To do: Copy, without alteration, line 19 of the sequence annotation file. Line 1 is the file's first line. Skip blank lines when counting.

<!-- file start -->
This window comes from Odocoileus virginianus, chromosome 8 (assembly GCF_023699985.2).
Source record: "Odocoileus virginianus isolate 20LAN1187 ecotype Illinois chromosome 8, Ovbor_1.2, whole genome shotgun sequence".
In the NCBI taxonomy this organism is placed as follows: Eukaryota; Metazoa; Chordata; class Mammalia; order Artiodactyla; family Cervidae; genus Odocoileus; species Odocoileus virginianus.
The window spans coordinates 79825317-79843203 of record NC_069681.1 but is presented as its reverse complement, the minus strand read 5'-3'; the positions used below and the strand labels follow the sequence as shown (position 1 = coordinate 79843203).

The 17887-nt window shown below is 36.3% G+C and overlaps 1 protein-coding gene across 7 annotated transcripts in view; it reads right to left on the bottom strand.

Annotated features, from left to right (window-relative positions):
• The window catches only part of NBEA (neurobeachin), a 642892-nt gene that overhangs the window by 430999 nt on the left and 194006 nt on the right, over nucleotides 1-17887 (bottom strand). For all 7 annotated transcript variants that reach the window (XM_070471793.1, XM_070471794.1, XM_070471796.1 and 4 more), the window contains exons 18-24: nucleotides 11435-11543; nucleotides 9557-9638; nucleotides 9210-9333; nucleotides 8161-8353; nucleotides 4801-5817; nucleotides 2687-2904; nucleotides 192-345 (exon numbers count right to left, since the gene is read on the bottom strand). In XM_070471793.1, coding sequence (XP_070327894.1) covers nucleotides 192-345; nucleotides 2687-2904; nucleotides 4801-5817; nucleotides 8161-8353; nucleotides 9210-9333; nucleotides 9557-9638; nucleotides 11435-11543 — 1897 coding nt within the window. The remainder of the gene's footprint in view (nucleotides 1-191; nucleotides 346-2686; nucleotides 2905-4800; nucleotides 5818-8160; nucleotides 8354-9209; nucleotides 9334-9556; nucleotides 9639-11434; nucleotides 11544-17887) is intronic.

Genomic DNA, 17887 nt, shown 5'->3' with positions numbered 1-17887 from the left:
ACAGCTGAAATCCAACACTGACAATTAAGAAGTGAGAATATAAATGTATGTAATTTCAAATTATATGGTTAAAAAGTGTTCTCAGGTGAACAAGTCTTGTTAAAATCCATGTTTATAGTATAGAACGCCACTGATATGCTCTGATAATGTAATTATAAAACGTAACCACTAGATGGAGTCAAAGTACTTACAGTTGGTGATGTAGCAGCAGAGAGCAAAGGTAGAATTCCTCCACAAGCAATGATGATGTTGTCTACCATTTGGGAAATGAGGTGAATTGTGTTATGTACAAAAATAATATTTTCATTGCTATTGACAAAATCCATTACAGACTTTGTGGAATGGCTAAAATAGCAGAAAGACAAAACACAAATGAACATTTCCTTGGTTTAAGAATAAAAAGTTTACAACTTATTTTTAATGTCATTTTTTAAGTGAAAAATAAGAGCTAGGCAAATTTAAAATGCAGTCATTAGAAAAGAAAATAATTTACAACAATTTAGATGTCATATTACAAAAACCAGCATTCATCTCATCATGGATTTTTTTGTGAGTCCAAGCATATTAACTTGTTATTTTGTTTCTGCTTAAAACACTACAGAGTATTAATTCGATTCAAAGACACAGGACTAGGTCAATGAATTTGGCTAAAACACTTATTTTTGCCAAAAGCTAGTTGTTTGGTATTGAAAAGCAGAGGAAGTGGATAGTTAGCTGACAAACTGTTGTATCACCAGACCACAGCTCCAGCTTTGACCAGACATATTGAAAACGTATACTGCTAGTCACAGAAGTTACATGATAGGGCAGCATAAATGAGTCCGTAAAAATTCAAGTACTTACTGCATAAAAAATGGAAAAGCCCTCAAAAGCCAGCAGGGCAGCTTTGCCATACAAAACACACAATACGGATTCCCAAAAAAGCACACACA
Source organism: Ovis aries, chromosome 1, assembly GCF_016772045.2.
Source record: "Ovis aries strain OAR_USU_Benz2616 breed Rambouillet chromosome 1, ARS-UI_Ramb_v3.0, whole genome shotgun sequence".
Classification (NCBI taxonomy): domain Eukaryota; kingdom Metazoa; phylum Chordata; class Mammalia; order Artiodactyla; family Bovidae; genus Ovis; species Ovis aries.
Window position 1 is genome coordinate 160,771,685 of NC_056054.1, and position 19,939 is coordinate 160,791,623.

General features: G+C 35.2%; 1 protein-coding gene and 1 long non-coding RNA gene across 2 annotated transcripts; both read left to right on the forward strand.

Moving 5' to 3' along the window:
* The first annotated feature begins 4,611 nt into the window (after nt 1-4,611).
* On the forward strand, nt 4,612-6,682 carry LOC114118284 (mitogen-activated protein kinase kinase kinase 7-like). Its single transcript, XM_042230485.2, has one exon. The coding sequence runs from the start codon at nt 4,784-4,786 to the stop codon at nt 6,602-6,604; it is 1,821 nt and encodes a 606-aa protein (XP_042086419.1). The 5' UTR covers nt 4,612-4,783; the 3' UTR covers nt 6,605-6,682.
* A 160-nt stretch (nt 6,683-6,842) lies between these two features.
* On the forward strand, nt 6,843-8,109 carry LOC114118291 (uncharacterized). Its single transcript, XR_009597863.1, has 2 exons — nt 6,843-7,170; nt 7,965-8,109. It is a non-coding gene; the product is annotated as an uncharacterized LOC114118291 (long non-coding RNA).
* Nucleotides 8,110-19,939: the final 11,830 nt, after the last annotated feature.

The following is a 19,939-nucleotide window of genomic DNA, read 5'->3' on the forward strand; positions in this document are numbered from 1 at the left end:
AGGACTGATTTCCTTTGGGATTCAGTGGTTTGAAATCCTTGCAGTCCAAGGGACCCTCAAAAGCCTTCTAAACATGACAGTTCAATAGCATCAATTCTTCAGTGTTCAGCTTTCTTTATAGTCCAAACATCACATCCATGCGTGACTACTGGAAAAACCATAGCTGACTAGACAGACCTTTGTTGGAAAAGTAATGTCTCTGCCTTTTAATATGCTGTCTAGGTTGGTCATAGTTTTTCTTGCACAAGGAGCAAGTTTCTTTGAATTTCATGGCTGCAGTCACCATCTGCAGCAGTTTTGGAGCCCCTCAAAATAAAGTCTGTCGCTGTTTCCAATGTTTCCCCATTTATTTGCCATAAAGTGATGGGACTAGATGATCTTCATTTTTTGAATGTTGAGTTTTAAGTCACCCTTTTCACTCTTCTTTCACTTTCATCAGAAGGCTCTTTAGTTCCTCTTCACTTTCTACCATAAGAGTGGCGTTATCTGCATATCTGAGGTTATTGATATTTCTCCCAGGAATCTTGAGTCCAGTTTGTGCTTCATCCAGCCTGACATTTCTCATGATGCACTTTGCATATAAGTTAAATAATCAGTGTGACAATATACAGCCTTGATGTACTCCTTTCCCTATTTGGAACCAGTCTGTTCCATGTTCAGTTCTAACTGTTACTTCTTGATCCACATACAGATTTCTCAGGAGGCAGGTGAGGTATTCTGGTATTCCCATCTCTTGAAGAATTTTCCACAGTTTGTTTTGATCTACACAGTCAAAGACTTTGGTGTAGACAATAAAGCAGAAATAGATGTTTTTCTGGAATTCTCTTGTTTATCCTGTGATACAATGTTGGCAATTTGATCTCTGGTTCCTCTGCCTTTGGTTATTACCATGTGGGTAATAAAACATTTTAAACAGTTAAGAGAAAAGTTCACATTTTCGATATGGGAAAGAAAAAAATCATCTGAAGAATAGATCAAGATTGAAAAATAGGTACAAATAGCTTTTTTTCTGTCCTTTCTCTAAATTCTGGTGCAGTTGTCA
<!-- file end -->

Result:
* On the forward strand, nt 6,843-8,109 carry LOC114118291 (uncharacterized). Its single transcript, XR_009597863.1, has 2 exons — nt 6,843-7,170; nt 7,965-8,109. It is a non-coding gene; the product is annotated as an uncharacterized LOC114118291 (long non-coding RNA).